First, there seem to be nitrates in your water so you should look into that. I'll move on.

Algae needs nutrients and light. Green water is unicellular algae. There are no higher plants in this tank, for understandable reasons, so all the nutrients that occur from feeding the cichlid will be food for algae in the presence of light. You should however be able to get this under some control. Do not overfeed, do major water changes, dig into the substrate at each W/C to remove as much of the detritus as you can, and keep the filter spotless. You will still see other types of algae, it is natural in any healthy aquarium, but that will not be anything like this green water.
I do have one small plant but it's pretty torn up since my oscar likes to push it around and bite it. Would switching to sand help make it clean or is it better to stick with gravel. I saw some people say that gravel is better for Oscar's but I'm not sure.
 
A UV sterilizer can help clear the green water.
 
Would that impact the beneficial bacteria in the tank?
Not always

I have one of these hanging in my 53 gallon aquarium (a 24w version - they come in 3w, 9w and 24w). Rarely used but there just incase of any issues such as green water, bacterial blooms etc


I have not noticed any issues such as bad side effects against the good bacteria etc. I have used Green Killing Machines for decades, not had any problems with them....the powerheads attached give a really decent flow too so can help with surface aggitation as well as dealing with algae/clarity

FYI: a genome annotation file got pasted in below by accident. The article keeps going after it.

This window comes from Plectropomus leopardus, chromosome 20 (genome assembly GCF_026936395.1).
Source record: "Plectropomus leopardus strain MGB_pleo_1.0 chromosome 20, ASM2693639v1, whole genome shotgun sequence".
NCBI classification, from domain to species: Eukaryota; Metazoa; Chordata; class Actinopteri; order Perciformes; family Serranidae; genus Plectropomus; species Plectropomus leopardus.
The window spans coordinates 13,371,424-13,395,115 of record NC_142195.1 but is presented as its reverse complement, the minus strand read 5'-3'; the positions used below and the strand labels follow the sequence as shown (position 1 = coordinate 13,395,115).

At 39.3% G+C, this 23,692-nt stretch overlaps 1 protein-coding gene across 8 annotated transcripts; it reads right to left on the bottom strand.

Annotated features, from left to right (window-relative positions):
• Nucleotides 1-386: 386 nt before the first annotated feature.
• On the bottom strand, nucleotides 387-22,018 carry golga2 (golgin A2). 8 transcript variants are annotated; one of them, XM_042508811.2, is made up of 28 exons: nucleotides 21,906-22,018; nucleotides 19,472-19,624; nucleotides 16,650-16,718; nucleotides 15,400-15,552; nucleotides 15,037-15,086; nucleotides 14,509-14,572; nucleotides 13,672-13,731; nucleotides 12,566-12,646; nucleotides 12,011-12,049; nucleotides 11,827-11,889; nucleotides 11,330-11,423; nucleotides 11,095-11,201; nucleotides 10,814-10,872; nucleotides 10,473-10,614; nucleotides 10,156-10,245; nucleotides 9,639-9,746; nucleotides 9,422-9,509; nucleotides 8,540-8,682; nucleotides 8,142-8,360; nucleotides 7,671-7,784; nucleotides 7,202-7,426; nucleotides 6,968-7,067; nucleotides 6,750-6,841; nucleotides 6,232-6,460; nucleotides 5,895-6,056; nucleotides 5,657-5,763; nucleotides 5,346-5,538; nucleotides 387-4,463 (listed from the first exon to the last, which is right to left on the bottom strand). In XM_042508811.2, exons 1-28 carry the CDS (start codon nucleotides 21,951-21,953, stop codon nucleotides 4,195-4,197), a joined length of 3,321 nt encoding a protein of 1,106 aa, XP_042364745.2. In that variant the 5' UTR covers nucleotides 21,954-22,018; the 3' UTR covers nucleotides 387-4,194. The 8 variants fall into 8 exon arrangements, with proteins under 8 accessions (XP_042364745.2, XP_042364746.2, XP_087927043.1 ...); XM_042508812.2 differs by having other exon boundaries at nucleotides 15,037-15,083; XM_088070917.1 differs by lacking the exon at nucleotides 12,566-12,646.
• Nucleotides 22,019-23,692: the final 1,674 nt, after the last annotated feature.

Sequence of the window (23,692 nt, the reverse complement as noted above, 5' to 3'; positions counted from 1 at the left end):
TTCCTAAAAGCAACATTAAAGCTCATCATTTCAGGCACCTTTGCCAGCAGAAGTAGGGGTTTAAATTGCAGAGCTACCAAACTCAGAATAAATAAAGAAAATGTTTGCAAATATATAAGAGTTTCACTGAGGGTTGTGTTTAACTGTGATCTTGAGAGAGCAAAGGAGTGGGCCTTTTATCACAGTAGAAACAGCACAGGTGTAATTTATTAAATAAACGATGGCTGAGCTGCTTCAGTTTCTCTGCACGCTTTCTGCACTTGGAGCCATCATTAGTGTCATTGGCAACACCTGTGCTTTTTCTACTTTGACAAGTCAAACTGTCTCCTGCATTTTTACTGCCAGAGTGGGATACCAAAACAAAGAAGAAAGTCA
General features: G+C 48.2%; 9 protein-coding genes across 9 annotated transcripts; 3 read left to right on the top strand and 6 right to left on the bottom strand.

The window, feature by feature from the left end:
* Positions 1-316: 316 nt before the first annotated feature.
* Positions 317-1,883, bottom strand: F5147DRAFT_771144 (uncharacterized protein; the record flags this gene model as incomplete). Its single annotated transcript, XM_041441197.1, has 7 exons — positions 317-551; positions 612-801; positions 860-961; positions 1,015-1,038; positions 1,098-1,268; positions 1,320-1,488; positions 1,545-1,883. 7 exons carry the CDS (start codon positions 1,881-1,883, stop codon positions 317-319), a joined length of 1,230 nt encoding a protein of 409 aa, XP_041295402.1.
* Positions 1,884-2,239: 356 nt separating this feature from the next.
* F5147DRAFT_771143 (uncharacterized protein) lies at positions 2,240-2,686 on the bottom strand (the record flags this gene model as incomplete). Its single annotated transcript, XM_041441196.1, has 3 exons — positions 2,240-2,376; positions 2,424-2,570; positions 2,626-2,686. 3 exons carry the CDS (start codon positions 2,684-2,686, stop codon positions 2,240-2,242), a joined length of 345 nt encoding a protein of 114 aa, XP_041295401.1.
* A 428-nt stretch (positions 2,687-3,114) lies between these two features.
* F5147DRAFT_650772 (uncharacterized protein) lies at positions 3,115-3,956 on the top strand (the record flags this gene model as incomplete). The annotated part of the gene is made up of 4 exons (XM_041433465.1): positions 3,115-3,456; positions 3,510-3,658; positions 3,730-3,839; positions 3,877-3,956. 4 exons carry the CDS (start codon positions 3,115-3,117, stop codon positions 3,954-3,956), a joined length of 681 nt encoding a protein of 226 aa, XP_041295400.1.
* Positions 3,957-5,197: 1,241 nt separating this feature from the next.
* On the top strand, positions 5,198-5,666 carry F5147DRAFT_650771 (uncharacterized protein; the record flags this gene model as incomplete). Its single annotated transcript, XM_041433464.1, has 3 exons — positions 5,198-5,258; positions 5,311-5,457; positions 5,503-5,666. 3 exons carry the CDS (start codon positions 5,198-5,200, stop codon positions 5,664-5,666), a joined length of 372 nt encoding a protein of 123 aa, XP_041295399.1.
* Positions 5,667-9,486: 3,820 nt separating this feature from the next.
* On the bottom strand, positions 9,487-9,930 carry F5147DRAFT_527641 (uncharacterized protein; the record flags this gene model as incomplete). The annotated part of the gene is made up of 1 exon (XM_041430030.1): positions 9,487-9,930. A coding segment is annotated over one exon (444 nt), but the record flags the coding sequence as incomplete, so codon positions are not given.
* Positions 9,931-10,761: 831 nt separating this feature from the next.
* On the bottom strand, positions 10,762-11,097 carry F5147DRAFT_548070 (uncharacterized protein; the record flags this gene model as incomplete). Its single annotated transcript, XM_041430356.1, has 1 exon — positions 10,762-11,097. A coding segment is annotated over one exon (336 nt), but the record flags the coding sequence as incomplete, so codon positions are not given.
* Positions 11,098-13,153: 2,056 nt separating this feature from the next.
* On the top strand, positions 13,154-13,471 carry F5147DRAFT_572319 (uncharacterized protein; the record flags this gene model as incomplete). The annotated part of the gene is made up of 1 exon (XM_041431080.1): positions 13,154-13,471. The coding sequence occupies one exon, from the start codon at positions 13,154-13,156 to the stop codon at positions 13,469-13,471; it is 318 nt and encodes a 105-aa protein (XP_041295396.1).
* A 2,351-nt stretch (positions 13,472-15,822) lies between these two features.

Put a whole lot of floating plants in the tank. Giant Vallisneria is also a good plant with Oscars.
 
The green water is caused by too much light & nutrients, and no (or not enough) live plants to use the light and nutrients.

Either add a heap of floating plants (as suggested by Itiwhetu), or reduce the light. Big daily water changes and gravel cleaning will also help.

Changing the substrate to sand won't make any difference.
 
Besides reducing the photoperiod to 8 hours you can also reduce the intensity of your light by raising it higher or putting something over parts of it so it all can’t hit the tank directly. Doing this plus weekly water changes of 40% or more with gravel vac will clear it up eventually as you reduce the amount of nutrients in the water.

changing to sand may make things worse because it’s harder to get dirt out of it without siphoning up all the sand.
 
I have tried water changes up to like 60% in an effort not to disturb my fish. I have a 55 gallon gravel tank and recently algae has been getting out of control in my tank. The water has turned green, there's nothing visible on the decor but the water is also too cloudy to see through. I've tried changing the water 3 times it hasn't changed. I have one oscar in this tank, what can I do to clear it? I thought about maybe switching to a sand substrate recently anyway, should I try that or should I do a larger water change? any advice would be great.

here's a current pic-
View attachment 166338
Just put some beneficial bacteria in your tank before you go to bed and when you wake up in the morning your water will be clear. This happened to me before when I was keeping goldfish in a large aquarium.
 

Most reactions

Back
Top